movsd   xmm1, qword ptr [rsp + 8]   ; Restore xmm1 from the stack
        movsd   xmm0, qword ptr [rsp + 16]  ; Restore xmm0 from the stack
.LBB3_3:
        mulsd   xmm0, xmm0                  ; Square the real part
        mulsd   xmm1, xmm1                  ; Square the imaginary part
        addsd   xmm1, xmm0                  ; real^2 + imaginary^2 -> xmm1
        xorps   xmm0, xmm0                  ; Clear the complete xmm0 to 0
        sqrtsd  xmm0, xmm1                  ; Square root of xmm1 -> xmm0
        add     rsp, 24                     ; Free the space saved for local storage
        ret                                 ; Return the result in xmm0

An atomic reference counted shared reference Arc to self is passed

    pub fn magnitude_self_arc(self: Arc<Self>) -> f64 {
        (self.real.powf(2.0) + self.imaginary.powf(2.0)).sqrt()
    }

Arc is a smart pointer that operates across threads. This requires that reference count increments and decrements are atomic. An atomic read-modify-write operation is performed to manage reference counts across threads.

The Arc smart pointer points to a heap allocation that contains AtomicUsize strong and weak references. The Complex is stored after the two references (see the following table for the memory representation).

Byte offsetFieldField size in bytes
0AtomicUsize strong reference count8
8AtomicUsize weak reference count8
16Complex value16

The code generated for Arc is similar to the code generated for Rc. The significant differences from the Rc assembly code are:

; The caller passes a heap address in the rdi register that points to:
; Offset 00: Strong reference 
; Offset 08: Weak reference
; Offset 16: Complex object
example::Complex::magnitude_self_arc:
        sub     rsp, 24                             ; Create 24-byte space for local variables
        mov     qword ptr [rsp + 16], rdi           ; Save rdi on the stack    
        movsd   xmm0, qword ptr [rdi + 16]          ; Fetch the real part of the struct from memory
        movsd   xmm1, qword ptr [rdi + 24]          ; Fetch the imaginary part of the struct from memory

        ; This method owns the Arc. The Arc will go out of scope at the end of the function.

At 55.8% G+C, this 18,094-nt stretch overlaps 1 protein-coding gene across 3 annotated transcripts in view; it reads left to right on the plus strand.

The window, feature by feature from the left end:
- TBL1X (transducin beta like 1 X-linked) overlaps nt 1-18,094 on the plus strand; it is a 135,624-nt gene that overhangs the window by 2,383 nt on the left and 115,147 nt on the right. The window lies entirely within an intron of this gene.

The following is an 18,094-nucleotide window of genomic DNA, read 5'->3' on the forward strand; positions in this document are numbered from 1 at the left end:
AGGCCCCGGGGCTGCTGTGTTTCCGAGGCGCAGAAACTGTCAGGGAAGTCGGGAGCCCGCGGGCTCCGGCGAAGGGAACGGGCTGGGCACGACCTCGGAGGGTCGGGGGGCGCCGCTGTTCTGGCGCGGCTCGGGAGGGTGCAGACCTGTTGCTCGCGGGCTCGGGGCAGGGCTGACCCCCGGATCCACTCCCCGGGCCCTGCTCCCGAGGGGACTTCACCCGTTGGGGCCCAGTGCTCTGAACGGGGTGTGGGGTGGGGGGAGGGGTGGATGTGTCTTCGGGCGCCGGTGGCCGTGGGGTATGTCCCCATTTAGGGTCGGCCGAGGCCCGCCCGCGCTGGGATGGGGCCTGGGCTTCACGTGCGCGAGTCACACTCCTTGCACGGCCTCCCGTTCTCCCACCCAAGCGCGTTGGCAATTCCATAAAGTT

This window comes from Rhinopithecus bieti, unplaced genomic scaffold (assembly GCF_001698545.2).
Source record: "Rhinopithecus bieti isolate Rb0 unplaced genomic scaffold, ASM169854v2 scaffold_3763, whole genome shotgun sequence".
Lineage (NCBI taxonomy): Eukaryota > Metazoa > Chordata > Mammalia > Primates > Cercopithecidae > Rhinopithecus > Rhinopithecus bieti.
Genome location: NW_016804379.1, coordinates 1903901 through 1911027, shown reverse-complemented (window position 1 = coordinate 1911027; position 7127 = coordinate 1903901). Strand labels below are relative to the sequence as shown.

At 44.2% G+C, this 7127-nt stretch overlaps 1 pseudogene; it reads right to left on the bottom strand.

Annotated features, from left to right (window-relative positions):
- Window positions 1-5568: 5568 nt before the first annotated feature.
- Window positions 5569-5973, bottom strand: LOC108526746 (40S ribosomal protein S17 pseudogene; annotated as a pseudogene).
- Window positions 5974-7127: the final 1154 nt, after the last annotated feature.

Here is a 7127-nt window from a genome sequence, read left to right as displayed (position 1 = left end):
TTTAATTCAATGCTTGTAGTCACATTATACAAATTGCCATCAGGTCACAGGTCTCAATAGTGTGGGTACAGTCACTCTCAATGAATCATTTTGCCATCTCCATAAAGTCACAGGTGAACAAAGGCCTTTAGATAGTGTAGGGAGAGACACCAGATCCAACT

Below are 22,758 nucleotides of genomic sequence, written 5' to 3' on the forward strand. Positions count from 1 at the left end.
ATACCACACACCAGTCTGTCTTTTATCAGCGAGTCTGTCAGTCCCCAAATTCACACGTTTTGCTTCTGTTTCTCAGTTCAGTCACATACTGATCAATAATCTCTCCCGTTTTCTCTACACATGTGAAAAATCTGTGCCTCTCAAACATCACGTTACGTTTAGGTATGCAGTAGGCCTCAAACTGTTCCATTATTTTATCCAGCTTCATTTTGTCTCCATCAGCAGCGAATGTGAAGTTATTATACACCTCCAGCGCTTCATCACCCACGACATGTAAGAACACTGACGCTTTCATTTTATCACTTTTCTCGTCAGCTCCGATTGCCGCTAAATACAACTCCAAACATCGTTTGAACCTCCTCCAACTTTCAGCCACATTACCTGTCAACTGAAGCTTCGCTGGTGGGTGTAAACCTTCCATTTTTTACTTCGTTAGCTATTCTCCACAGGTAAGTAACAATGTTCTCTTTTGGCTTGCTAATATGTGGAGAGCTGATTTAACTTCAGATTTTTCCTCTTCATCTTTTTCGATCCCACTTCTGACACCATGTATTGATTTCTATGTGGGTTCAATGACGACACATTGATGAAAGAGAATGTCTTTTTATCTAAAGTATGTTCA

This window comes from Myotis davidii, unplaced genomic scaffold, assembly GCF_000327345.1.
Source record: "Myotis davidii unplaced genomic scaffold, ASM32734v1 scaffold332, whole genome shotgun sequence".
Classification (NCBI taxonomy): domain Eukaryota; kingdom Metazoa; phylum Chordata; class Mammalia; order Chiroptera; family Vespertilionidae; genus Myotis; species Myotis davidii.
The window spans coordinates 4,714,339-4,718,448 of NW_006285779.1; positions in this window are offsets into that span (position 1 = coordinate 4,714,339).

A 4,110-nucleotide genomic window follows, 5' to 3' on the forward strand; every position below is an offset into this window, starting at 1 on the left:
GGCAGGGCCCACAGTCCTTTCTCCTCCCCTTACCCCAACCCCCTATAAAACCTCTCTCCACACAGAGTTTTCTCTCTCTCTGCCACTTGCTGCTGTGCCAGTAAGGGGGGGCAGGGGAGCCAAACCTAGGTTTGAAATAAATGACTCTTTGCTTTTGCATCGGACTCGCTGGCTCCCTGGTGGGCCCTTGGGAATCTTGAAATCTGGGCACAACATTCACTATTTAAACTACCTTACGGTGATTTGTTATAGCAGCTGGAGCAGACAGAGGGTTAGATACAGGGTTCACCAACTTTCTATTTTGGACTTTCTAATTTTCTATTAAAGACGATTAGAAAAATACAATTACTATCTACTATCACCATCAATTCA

; Arc operates across threads, so the reference count decrement has to be a locked
        ; to perform an atomic read-modify-write operation.
        lock            sub     qword ptr [rdi], 1  ; Lock and perform an atomic decrement
                                                    ; of the strong reference 
        jne     .LBB4_2                             ; If not zero, skip ahead to the computation.
        lea     rdi, [rsp + 16]                     ; Load the address where the original rdi is saved
        movsd   qword ptr [rsp + 8], xmm0           ; Save real part on the stack
        movsd   qword ptr [rsp], xmm1               ; Save imaginary part on the stack
        call    alloc::sync::Arc<T>::drop_slow      ; Call the drop_slow function to for further delete processing.
        movsd   xmm1, qword ptr [rsp]               ; Now restore the imaginary part from the stack
        movsd   xmm0, qword ptr [rsp + 8]           ; Restore the real part from the stack.
.LBB4_2:
        mulsd   xmm0, xmm0                          ; square real part
        mulsd   xmm1, xmm1                          ; square imaginary part
        addsd   xmm1, xmm0                          ; real^2 + imaginary^2 -> xmm1
        xorps   xmm0, xmm0                          ; Clear the complete xmm0 to 0
        sqrtsd  xmm0, xmm1                          ; Square root of xmm1 -> xmm0
        add     rsp, 24                             ; Free the space saved for local storage
        ret                                         ; Return the result in xmm0

; This function frees memory if the atomic reference counts have reached 0.
; The function is invoked with rdi pointing to the address where the address of the complete Arc is stored.
alloc::sync::Arc<T>::drop_slow:
        mov     rdi, qword ptr [rdi]                        ; Load the Arc block pointer in memory.
        cmp     rdi, -1                                     ; Check if Arc block address is set to -1
        je      .LBB5_2                                     ; If it is skip ahead and return.
        lock            sub     qword ptr [rdi + 8], 1      ; Perform an atomic decrement of the weak reference.
        jne     .LBB5_2                                     ; If the weak reference is 0, proceed to free the Arc block
        mov     esi, 32                                     ; Arc block size is 32: 8-strong, 8-weak, 16-Complex
        mov     edx, 8                                      ; Alignment is 8 bytes
        jmp     qword ptr [rip + __rust_dealloc@GOTPCREL]   ; Free memory
.LBB5_2:
        ret

Key takeaways

For small types copying the object might be more efficient than passing a reference

In our analysis, the most efficient code with the least memory overhead was generated for the Complex::magnitude_self_copy method. From small types, passing by value might be more efficient than passing a reference.

Passing a &T is efficient

In most scenarios, passing a reference will be more efficient than passing by value as the compiler will not need to copy the entire contents to the called function.

Prefer passing a &T over Rc<T> and Arc<T> when the function just wishes to read from T

From the generated code we see that passing an owned Rc<T> and Arc<T> introduce significant overhead. Prefer passing a reference &T in scenarios where no sharing changes are expected.

The Reddit discussion on the subject defines the following rules for Arc<T>:

Consider the memory overhead of Rc and Arc

On a 64-bit machine, Rc and Arc add a 16 byte overhead on the heap.